Unplugged ice maker from power source. Removed water reservoir using wing nut driver. Removed pump cover using nut driver. Removed water hose from pump discharge. Removed wiring harness from pump. Removed small water fill hose from pump bracket. Removed 3 screws holding pump assembly using nut driver. Replaced pump in reverse order. Plugged in ice maker and watched it begin to fill with ice within the hour. A very straightforward repair. Saved myself about $500 compared to the estimate that Sears gave me.
In pre-replacement of the circulation pump, i had read a story about how to make sure you cover the drain hole to prevent hardware from falling down it. Well I followed the instructions in doing so by covering the hole with a paper towel. After removing the pump i noticed some build up behind it. So like any other person i cleaned it up, and i just happened to use the paper towel covering the hole. Im sure you know what im going to tell you next. When replacing the pump i dropped a screw and yes down the drain it went. After a few laughs between my boss and I, I had to share this. When you block the drain with something leave it THERE until the job is done.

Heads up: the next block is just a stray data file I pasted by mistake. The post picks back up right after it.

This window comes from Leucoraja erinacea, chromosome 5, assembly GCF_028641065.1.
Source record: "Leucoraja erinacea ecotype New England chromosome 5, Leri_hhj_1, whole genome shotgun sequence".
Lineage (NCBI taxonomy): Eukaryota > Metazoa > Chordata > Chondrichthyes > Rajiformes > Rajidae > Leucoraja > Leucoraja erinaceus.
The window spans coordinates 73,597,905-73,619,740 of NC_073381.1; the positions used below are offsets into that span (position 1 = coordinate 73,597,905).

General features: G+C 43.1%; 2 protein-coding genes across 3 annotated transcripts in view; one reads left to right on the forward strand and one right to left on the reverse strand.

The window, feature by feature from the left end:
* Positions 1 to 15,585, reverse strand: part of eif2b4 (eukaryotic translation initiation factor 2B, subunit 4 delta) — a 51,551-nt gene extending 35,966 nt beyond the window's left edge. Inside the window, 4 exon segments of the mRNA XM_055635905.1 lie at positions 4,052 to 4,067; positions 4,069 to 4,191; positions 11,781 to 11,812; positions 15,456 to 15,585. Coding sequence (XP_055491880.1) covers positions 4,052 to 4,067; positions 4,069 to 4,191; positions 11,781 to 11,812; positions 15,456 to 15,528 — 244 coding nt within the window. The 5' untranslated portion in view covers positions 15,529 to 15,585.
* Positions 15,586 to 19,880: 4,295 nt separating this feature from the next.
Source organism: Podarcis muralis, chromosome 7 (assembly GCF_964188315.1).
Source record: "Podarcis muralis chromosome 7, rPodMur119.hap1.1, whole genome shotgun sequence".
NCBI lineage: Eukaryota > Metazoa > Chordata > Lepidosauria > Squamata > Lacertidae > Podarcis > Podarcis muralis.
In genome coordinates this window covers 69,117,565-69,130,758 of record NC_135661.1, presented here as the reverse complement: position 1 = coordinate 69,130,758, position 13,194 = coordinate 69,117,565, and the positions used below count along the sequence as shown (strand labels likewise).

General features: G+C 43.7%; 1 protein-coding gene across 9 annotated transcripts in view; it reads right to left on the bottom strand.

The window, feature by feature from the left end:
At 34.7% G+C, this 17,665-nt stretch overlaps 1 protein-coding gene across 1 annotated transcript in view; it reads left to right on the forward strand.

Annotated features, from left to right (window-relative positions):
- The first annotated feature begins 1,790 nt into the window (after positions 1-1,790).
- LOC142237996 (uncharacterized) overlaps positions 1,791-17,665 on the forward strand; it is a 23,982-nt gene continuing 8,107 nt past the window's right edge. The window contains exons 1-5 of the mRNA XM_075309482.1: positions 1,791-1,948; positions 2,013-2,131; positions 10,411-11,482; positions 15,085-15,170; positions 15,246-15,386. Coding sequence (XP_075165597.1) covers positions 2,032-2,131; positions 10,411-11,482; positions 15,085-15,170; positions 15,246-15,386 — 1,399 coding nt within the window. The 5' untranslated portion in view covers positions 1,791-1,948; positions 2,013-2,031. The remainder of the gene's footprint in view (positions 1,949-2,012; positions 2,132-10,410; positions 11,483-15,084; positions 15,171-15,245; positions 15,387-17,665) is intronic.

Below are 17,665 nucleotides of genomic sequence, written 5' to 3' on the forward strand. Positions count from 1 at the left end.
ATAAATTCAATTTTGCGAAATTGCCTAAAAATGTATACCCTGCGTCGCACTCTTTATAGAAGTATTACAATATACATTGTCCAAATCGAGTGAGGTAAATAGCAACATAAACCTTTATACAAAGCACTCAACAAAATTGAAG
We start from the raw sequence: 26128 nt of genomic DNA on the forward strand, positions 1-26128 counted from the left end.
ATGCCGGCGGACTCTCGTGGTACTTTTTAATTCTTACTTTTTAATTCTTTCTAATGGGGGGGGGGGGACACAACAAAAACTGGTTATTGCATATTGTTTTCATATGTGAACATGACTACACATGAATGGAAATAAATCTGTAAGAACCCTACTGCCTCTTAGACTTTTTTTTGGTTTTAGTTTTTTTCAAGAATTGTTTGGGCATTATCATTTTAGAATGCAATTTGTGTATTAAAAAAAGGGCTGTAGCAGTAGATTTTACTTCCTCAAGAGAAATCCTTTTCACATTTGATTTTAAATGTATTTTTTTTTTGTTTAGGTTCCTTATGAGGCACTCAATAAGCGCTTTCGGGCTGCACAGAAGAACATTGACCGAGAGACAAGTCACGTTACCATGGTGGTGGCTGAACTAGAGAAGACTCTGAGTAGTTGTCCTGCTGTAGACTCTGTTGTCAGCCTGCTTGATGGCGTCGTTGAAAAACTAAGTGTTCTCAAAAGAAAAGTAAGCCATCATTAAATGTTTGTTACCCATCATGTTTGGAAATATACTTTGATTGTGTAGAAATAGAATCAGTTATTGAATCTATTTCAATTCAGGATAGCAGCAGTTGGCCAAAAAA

Water was not being drawn from the reservoir to the evaporator plate, so I concluded that the recirculation pump had failed. I first unplugged the machine from electrical power. To improve access to the pump, I removed the cutter grid using a nut driver and squeezing the electric connections to separate them. I also removed the reservoir, first removing the drain pipe by pulling it downward and the using pliers to loosen the thumbscrews until I could turn them by hand. I then thoroughly cleaned both the cutter grid and the reservoir to improve performance once the repair was done. The pump is covered by a solid plastic screen attached by just one nut, which is removed easily with the nut driver. The pump itself is attached with three screws which are easily removed with the nut driver and by an electrical connection which loosens by squeezing. Indeed, Upon examination, i found that the pump shaft was stuck solid and did not turn freely, explaining why it did not work. Replacing the pump, reattaching the three screws and reattaching the electric connection was pretty easy except for the right rear screw behind the pump which was hard to reach to guide the screw without a trick up my sleeve. The trick was to wrap scotch tape around the screw and the nut driver so that I could guide the screw one-handed. Once the screw threaded through a few turns, I jerked back the nut driver, pulling the tape off the screw. I then removed the tape from the nut driver and continued to tighten that screw and the rest, and then reattached the electrical connection. I then reattached the screen, the reservoir and the cutter grid, then plugged my machine back into the electric circuit and was pleased to watch it hum back to life, good as new and performing better than it was before the pump had failed.